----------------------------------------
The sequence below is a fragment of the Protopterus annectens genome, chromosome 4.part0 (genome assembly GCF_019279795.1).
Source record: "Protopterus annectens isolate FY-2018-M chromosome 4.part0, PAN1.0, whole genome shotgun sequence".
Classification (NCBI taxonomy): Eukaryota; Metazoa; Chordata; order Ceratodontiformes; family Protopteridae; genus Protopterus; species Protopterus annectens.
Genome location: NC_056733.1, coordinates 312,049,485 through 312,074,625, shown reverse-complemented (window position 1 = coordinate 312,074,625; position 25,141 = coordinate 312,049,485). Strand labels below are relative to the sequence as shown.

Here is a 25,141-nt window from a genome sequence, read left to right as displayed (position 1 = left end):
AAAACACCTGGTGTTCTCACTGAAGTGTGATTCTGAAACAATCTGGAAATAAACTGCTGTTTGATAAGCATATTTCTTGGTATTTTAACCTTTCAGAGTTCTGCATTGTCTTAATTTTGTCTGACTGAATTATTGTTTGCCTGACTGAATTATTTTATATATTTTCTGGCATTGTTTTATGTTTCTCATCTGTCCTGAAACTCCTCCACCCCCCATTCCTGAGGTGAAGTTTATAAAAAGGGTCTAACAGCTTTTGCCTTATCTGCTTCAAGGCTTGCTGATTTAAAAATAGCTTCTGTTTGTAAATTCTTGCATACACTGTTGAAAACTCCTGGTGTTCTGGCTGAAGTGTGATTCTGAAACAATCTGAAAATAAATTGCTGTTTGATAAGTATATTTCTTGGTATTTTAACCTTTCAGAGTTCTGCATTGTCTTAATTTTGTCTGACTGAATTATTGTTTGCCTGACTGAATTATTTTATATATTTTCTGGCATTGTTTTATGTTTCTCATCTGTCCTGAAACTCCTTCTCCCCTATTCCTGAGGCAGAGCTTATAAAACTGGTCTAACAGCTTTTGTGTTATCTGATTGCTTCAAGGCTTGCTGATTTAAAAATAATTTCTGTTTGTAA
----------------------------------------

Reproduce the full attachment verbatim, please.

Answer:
The sequence below is a fragment of the Protopterus annectens genome, chromosome 4.part0 (genome assembly GCF_019279795.1).
Source record: "Protopterus annectens isolate FY-2018-M chromosome 4.part0, PAN1.0, whole genome shotgun sequence".
Classification (NCBI taxonomy): Eukaryota; Metazoa; Chordata; order Ceratodontiformes; family Protopteridae; genus Protopterus; species Protopterus annectens.
Genome location: NC_056733.1, coordinates 312,049,485 through 312,074,625, shown reverse-complemented (window position 1 = coordinate 312,074,625; position 25,141 = coordinate 312,049,485). Strand labels below are relative to the sequence as shown.

Here is a 25,141-nt window from a genome sequence, read left to right as displayed (position 1 = left end):
AAAACACCTGGTGTTCTCACTGAAGTGTGATTCTGAAACAATCTGGAAATAAACTGCTGTTTGATAAGCATATTTCTTGGTATTTTAACCTTTCAGAGTTCTGCATTGTCTTAATTTTGTCTGACTGAATTATTGTTTGCCTGACTGAATTATTTTATATATTTTCTGGCATTGTTTTATGTTTCTCATCTGTCCTGAAACTCCTCCACCCCCCATTCCTGAGGTGAAGTTTATAAAAAGGGTCTAACAGCTTTTGCCTTATCTGCTTCAAGGCTTGCTGATTTAAAAATAGCTTCTGTTTGTAAATTCTTGCATACACTGTTGAAAACTCCTGGTGTTCTGGCTGAAGTGTGATTCTGAAACAATCTGAAAATAAATTGCTGTTTGATAAGTATATTTCTTGGTATTTTAACCTTTCAGAGTTCTGCATTGTCTTAATTTTGTCTGACTGAATTATTGTTTGCCTGACTGAATTATTTTATATATTTTCTGGCATTGTTTTATGTTTCTCATCTGTCCTGAAACTCCTTCTCCCCTATTCCTGAGGCAGAGCTTATAAAACTGGTCTAACAGCTTTTGTGTTATCTGATTGCTTCAAGGCTTGCTGATTTAAAAATAATTTCTGTTTGTAA